Stuffed animals may serve another purpose than just a toy to cuddle with. In a new Japanese study, researchers found that the use of stuffed animals promotes reading habits in children.
For the study, the research team employed a stuffed animal program, in which 42 preschoolers were asked to bring their stuffed animals to the library, and the stuffed animals searched for the picture books they would like to read. Results showed that after participating in the program, children read significantly more.
Dr. Yoshihiro Okazaki, principle investigator of the study explains,
“Surprisingly, not only did the children show interest in the picture books, but they also began to read to their stuffed animals. This means that a new behavior pattern emerged that the children had not exhibited before; we did not expect anything like this.”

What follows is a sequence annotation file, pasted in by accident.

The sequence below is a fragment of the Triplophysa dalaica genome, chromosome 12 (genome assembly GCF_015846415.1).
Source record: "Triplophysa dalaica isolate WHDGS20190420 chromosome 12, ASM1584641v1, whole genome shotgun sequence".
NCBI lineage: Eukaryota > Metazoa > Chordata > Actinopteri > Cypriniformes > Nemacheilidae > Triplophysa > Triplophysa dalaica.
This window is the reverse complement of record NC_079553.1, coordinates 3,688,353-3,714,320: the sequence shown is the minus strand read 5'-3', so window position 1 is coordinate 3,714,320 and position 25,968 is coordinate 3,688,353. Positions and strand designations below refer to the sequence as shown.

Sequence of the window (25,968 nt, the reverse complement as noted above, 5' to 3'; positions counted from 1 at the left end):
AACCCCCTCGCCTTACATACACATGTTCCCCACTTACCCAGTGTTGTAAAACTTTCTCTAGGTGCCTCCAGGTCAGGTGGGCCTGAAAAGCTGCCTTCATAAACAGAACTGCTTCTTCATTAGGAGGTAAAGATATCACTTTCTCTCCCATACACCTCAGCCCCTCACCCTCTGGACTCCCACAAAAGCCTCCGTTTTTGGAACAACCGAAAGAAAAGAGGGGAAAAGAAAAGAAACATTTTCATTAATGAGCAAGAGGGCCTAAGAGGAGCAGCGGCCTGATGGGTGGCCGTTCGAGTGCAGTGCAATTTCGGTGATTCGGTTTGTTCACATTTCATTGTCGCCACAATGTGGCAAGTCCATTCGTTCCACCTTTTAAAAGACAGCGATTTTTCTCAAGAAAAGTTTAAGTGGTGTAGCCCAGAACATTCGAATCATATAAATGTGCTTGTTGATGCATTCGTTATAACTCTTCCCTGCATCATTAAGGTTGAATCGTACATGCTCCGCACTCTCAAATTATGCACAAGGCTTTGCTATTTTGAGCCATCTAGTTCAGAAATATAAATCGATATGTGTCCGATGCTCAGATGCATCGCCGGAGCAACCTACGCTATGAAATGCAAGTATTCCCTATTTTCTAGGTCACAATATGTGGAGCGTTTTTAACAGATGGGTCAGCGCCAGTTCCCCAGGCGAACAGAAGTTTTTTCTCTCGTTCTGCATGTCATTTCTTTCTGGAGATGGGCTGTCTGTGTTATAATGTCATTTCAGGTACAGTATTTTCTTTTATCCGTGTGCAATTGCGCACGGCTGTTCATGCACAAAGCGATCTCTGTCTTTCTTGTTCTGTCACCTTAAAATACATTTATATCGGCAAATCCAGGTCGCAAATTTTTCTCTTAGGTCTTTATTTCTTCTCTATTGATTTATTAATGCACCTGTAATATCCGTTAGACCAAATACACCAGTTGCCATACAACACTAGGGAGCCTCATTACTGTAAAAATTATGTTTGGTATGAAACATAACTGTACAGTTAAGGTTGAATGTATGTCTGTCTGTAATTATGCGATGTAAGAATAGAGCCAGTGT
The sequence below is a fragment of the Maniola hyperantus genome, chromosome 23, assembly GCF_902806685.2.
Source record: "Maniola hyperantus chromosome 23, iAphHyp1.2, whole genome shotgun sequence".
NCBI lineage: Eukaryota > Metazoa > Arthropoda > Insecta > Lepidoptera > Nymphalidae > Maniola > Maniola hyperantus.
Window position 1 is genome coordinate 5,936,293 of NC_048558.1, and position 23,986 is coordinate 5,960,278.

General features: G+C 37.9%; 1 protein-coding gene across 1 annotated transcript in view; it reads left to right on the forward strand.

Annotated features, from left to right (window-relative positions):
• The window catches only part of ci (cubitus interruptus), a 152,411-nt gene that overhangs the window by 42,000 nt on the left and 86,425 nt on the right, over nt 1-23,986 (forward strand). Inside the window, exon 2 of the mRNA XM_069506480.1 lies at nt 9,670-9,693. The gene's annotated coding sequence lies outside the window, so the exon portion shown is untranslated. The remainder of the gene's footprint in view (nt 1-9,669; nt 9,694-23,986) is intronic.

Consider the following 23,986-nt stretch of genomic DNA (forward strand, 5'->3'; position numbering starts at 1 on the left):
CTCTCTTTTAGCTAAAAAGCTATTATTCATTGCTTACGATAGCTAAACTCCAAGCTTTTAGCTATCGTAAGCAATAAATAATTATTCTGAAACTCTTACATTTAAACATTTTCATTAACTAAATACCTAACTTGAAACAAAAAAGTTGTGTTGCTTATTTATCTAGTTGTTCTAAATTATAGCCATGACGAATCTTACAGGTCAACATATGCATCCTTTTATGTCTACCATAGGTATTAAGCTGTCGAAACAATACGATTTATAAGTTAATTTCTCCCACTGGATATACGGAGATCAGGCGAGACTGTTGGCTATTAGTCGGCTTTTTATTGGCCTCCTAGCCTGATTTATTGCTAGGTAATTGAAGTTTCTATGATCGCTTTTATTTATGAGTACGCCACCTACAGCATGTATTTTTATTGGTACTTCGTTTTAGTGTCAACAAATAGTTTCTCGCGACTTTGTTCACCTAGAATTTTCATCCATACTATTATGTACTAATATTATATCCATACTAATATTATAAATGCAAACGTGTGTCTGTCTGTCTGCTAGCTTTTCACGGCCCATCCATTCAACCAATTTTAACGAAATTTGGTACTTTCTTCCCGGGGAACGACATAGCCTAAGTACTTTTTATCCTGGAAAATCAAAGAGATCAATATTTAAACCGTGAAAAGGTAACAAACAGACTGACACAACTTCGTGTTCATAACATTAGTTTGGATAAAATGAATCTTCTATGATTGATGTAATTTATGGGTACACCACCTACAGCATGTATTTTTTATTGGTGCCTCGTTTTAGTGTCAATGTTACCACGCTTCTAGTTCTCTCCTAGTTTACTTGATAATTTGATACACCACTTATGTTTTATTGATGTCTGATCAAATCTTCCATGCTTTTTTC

These types of programs are run all over the world and not just in Japan, but this study was the first to look at the effectiveness of these programs.
Reading is important both for developing a child’s literacy and language skills, and for building their imagination. It is also important that children read books themselves, versus having parents read to them, as this helps them become active readers instead of passive listeners.
While the study did show that the use of a stuffed animal increases reading in children, researchers found that these effects wore off after three days. They recommend continuously reminding the children of the stuffed animal program to ensure reading levels stay up.